When we heard the first single from Black Sorcery‘s debut album Deciphering Torment Through Malediction it occurred to us that the album was very well-named. That song, “Erinyes Slough”, is unmistakably hateful, from the caustic lunacy of the shrieked vocals to the gut-plunder inflicted by the bassist and the rude corrosiveness of the brazen and roiling guitars. The snare drum keeps time like a metronome that’s still somehow functioning in the midst of a vicious riot.
In addition to being feral and malign, however, a feeling of torment does come through in the riffing, and about halfway through, the drums break their chains and the song transforms into a searing cataclysm that will swallow you up. There’s still something anguished about that electrifying convulsion, but a kind of medieval grandeur emerges as well. In other words, there are more facets to the track than you might guess at first.
Now we’ve got a second excerpt from this new album in advance of its July 28 release by Eternal Death, and it reinforces the impressions created by that first one — that the band’s fury is white hot, that they’re capable of sounding like they’re in the throes of demonic possession, but that they have an affinity for melody that seems like a time machine spun back to an ancient age.
“Gasping for Light Under a Petrine Cross” is the album’s first full song, following an intro track that sets the stage with sounds of swirling and surging water and a moody but entrancing acoustic guitar instrumental which seems born from the Middle Ages. And maybe, faintly in the background, demons are snarling.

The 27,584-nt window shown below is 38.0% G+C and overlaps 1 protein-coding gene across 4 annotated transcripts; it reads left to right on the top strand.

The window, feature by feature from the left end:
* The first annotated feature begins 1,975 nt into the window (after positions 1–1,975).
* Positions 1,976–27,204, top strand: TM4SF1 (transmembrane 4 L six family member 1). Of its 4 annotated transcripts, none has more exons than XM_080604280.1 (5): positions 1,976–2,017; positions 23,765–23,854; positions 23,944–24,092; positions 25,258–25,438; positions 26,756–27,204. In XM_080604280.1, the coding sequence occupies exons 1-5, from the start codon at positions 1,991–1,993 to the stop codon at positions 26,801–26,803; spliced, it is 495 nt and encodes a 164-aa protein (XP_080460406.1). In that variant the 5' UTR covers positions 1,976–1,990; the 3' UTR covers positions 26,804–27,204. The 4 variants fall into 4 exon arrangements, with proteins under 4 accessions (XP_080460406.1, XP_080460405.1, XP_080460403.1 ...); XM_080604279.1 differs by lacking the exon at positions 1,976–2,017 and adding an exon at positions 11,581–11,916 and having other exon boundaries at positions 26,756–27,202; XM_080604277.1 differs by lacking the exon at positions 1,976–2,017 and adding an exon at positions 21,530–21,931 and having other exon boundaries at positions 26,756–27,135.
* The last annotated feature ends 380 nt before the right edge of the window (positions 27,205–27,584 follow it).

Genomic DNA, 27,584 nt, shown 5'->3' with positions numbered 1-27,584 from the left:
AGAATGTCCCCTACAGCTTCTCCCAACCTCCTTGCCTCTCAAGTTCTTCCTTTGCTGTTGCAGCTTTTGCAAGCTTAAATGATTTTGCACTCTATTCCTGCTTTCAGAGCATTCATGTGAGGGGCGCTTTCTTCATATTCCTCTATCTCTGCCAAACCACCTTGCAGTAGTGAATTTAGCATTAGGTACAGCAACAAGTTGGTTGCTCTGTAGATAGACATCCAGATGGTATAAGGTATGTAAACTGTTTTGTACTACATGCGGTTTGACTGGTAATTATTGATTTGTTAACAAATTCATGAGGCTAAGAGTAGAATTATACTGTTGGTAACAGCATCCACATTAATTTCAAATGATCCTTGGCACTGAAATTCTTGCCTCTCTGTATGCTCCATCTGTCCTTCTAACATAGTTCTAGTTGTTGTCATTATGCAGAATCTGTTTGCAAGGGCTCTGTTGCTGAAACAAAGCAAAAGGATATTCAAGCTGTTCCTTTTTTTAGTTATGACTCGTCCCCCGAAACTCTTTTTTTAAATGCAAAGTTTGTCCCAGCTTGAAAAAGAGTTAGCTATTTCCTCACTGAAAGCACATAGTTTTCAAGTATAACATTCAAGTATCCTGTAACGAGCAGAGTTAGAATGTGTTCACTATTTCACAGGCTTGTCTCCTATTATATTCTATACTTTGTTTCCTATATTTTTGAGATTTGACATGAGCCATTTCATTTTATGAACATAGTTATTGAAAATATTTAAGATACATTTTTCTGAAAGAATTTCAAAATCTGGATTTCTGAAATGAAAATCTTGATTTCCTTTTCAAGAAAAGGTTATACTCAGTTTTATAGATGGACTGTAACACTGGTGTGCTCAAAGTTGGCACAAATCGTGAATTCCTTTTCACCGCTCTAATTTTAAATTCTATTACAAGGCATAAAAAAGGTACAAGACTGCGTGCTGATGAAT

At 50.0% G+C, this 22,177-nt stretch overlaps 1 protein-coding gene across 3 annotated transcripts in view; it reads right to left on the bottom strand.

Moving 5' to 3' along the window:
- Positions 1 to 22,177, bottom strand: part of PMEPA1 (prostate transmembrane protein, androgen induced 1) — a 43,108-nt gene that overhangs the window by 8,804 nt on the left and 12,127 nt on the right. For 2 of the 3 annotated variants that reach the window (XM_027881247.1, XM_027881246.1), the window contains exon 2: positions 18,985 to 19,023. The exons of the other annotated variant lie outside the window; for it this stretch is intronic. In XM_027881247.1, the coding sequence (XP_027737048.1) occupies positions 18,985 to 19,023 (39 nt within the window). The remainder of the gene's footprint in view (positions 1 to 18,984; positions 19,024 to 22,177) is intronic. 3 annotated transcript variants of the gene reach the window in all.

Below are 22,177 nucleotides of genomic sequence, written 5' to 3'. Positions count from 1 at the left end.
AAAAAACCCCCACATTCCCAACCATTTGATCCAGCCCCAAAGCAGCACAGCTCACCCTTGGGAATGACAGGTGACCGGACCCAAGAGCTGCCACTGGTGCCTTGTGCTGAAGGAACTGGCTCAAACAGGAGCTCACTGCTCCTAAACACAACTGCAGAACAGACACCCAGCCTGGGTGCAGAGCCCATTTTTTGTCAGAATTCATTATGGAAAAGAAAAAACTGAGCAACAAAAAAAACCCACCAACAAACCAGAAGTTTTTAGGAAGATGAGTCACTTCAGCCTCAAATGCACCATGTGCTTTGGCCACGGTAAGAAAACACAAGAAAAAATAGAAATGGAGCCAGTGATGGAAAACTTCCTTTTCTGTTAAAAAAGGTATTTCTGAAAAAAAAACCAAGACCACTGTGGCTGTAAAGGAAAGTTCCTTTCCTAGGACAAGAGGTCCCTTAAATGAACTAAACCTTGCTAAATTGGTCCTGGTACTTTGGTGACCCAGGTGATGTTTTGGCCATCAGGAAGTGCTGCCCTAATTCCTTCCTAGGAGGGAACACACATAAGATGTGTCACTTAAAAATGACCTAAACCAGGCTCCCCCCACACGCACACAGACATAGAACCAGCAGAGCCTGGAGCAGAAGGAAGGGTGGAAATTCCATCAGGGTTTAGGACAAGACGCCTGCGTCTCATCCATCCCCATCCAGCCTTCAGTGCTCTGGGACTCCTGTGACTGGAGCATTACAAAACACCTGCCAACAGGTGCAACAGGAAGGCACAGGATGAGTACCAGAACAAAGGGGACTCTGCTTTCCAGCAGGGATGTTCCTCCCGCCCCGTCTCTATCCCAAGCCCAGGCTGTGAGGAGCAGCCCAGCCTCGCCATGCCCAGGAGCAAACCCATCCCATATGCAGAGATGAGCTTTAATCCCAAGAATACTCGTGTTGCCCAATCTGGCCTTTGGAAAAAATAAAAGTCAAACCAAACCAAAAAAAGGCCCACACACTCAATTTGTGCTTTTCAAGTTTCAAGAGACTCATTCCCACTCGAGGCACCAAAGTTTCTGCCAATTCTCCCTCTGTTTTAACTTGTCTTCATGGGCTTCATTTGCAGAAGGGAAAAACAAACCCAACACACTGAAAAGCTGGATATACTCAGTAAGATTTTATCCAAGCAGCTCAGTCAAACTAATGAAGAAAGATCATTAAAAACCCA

With the stage thus set Black Sorcery go wild in “Gasping for Light…“, yet there’s a connection between the swirling and searing guitars which set that song on fire and the more sedate melody in the Intro. It’s part of what makes the song enthralling in addition to barbarous — but make no mistake, the song is barbarous. The bass thunders, the drums maniacally tumble and clobber, and the screamed vocals are a raging torrent of vitriolic acid.
The deranged crashing and boiling power of the music seems to straddle a vibrating line between fury and pain, between ecstasy and slaughtering savagery. Feral slashing chords and pounding percussion also create sensations of cruel imperiousness, and the furiously roiling guitars further seem to channel hopelessness in the midst of breathtaking turmoil.
No lie, the song is breathtaking, and even though it sounds like a non-stop riot, the execution is technically damned impressive, perhaps especially the jaw-dropping athleticism of the drumming, and those vocals are so unhinged they’ll make the hair stand up on your neck.
For a debut album it’s not such a shock that it’s so good, given that Black Sorcery‘s members hail from such past Rhode Island bands as Bog of the Infidel, Sangus, Nefarious, and Sorcery.
The record was recorded and mixed by Distorted Forest Studio, and it was mastered by Enormous Door Mastering. It features band logo and album cover art by Maegan LeMay, back cover and inlay design by Max Furst, and upturned chalice icon by Josh McAlear.
For more info, check the links below, and be sure to also check out that previously released single we discussed above.